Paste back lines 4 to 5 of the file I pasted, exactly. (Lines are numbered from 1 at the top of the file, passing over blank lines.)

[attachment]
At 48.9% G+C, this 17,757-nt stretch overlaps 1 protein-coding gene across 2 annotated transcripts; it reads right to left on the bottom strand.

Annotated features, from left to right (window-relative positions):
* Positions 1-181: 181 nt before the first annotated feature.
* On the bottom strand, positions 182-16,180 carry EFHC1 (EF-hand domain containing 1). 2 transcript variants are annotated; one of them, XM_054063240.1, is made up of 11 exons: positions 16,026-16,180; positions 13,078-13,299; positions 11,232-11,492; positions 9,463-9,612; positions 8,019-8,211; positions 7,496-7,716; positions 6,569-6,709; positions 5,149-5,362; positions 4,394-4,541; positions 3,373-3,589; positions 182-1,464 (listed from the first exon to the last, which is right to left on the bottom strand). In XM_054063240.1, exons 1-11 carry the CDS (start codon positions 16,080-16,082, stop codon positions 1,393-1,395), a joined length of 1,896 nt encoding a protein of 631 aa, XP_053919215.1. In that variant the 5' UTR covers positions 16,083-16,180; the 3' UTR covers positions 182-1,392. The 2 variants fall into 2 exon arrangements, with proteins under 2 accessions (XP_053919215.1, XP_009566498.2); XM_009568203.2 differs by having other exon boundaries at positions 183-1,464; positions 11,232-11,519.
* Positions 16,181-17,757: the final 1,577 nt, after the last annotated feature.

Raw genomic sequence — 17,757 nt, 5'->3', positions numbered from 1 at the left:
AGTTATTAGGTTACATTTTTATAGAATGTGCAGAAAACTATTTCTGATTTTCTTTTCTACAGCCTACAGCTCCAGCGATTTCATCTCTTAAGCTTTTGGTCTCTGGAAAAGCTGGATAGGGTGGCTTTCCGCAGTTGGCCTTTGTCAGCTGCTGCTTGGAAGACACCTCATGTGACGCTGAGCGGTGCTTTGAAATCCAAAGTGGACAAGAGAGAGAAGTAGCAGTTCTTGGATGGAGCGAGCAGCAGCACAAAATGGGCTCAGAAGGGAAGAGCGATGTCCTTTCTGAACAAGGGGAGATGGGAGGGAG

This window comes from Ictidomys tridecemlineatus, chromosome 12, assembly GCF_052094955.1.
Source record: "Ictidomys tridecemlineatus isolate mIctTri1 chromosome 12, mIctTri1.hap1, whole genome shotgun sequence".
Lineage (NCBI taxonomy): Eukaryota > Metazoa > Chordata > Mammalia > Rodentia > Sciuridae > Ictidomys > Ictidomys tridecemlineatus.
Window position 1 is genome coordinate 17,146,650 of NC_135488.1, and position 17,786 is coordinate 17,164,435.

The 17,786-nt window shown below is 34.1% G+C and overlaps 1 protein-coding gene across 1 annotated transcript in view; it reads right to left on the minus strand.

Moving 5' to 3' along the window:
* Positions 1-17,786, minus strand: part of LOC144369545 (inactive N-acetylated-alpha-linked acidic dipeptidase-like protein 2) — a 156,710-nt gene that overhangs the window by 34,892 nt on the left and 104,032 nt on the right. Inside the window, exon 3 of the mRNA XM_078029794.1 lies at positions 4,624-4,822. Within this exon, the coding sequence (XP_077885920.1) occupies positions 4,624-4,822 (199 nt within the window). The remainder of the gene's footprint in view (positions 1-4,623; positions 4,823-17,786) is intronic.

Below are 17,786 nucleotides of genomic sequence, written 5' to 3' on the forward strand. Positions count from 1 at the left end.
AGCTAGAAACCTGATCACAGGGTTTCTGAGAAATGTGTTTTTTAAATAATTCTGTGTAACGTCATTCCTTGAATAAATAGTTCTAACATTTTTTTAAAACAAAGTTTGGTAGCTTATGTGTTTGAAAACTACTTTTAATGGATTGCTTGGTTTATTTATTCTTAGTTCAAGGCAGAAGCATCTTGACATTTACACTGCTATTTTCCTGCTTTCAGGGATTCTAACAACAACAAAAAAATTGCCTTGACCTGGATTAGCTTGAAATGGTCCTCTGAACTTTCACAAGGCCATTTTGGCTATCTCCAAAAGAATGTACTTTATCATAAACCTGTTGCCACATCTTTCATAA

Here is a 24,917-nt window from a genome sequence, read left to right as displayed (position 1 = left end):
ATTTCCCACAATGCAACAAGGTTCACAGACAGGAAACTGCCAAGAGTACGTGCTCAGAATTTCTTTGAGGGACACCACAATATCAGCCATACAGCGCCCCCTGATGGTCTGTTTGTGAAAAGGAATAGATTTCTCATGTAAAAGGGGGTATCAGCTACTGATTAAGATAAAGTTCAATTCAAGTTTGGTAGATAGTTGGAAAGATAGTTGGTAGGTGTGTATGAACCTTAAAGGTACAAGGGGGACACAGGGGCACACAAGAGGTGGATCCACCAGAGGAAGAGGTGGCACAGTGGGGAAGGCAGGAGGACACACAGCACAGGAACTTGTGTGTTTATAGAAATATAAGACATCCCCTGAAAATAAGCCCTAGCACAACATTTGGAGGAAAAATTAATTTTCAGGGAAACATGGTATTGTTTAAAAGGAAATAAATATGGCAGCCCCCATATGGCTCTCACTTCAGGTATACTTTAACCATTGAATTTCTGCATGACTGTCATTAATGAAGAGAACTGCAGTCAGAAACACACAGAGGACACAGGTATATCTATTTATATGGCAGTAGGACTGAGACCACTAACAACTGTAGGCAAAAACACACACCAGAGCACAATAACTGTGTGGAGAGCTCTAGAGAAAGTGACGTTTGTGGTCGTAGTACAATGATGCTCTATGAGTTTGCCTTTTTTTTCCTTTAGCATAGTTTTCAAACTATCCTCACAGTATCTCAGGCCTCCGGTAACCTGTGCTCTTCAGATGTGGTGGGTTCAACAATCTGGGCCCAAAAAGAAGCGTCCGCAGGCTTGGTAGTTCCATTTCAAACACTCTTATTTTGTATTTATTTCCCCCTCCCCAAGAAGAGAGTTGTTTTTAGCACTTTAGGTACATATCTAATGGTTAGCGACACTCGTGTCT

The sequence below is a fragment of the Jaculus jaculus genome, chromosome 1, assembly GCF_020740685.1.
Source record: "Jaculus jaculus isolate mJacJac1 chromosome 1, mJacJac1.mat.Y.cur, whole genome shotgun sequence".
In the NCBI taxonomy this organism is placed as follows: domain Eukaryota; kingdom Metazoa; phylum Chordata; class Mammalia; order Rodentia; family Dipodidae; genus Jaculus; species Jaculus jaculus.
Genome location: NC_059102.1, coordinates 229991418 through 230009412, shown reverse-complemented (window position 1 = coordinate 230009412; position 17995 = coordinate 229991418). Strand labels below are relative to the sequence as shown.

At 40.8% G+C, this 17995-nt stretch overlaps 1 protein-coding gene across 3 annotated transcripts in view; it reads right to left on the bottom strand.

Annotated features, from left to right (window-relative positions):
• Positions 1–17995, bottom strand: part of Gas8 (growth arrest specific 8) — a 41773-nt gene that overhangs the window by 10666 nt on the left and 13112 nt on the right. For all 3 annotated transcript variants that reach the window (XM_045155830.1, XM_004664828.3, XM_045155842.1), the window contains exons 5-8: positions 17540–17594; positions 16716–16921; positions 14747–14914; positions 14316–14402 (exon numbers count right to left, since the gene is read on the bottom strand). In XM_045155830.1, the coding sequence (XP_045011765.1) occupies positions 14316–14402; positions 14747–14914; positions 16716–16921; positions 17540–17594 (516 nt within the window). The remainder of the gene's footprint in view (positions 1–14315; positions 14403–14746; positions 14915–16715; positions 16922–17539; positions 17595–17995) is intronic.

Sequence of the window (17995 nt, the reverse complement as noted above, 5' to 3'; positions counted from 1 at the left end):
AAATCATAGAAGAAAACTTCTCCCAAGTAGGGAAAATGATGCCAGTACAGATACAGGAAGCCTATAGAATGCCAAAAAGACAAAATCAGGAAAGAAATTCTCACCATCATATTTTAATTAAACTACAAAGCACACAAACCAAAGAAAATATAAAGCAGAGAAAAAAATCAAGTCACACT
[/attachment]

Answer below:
* On the bottom strand, positions 182-16,180 carry EFHC1 (EF-hand domain containing 1). 2 transcript variants are annotated; one of them, XM_054063240.1, is made up of 11 exons: positions 16,026-16,180; positions 13,078-13,299; positions 11,232-11,492; positions 9,463-9,612; positions 8,019-8,211; positions 7,496-7,716; positions 6,569-6,709; positions 5,149-5,362; positions 4,394-4,541; positions 3,373-3,589; positions 182-1,464 (listed from the first exon to the last, which is right to left on the bottom strand). In XM_054063240.1, exons 1-11 carry the CDS (start codon positions 16,080-16,082, stop codon positions 1,393-1,395), a joined length of 1,896 nt encoding a protein of 631 aa, XP_053919215.1. In that variant the 5' UTR covers positions 16,083-16,180; the 3' UTR covers positions 182-1,392. The 2 variants fall into 2 exon arrangements, with proteins under 2 accessions (XP_053919215.1, XP_009566498.2); XM_009568203.2 differs by having other exon boundaries at positions 183-1,464; positions 11,232-11,519.
* Positions 16,181-17,757: the final 1,577 nt, after the last annotated feature.